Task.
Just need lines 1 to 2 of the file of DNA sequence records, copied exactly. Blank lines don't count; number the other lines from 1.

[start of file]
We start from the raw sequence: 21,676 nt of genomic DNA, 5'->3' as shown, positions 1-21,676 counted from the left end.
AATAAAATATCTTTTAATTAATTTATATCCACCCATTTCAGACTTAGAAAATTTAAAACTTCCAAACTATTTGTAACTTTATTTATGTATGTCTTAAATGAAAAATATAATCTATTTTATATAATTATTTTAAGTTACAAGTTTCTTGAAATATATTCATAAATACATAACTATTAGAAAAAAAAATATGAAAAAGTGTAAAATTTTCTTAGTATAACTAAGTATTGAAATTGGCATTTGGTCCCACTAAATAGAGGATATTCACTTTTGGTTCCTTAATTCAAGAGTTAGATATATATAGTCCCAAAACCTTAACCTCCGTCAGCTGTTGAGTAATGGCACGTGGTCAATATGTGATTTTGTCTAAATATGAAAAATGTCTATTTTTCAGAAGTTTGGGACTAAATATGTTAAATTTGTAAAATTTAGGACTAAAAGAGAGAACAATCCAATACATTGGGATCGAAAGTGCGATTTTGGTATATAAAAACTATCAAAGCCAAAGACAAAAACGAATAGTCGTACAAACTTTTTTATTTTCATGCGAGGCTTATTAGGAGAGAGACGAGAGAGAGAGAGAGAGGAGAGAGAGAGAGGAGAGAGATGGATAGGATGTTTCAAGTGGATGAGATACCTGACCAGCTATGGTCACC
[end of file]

We start from the raw sequence: 21,676 nt of genomic DNA, 5'->3' as shown, positions 1-21,676 counted from the left end.
AATAAAATATCTTTTAATTAATTTATATCCACCCATTTCAGACTTAGAAAATTTAAAACTTCCAAACTATTTGTAACTTTATTTATGTATGTCTTAAATGAAAAATATAATCTATTTTATATAATTATTTTAAGTTACAAGTTTCTTGAAATATATTCATAAATACATAACTATTAGAAAAAAAAATATGAAAAAGTGTAAAATTTTCTTAGTATAACTAAGTATTGAAATTGGCATTTGGTCCCACTAAATAGAGGATATTCACTTTTGGTTCCTTAATTCAAGAGTTAGATATATATAGTCCCAAAACCTTAACCTCCGTCAGCTGTTGAGTAATGGCACGTGGTCAATATGTGATTTTGTCTAAATATGAAAAATGTCTATTTTTCAGAAGTTTGGGACTAAATATGTTAAATTTGTAAAATTTAGGACTAAAAGAGAGAACAATCCAATACATTGGGATCGAAAGTGCGATTTTGGTATATAAAAACTATCAAAGCCAAAGACAAAAACGAATAGTCGTACAAACTTTTTTATTTTCATGCGAGGCTTATTAGGAGAGAGACGAGAGAGAGAGAGAGAGGAGAGAGAGAGAGGAGAGAGATGGATAGGATGTTTCAAGTGGATGAGATACCTGACCAGCTATGGTCACC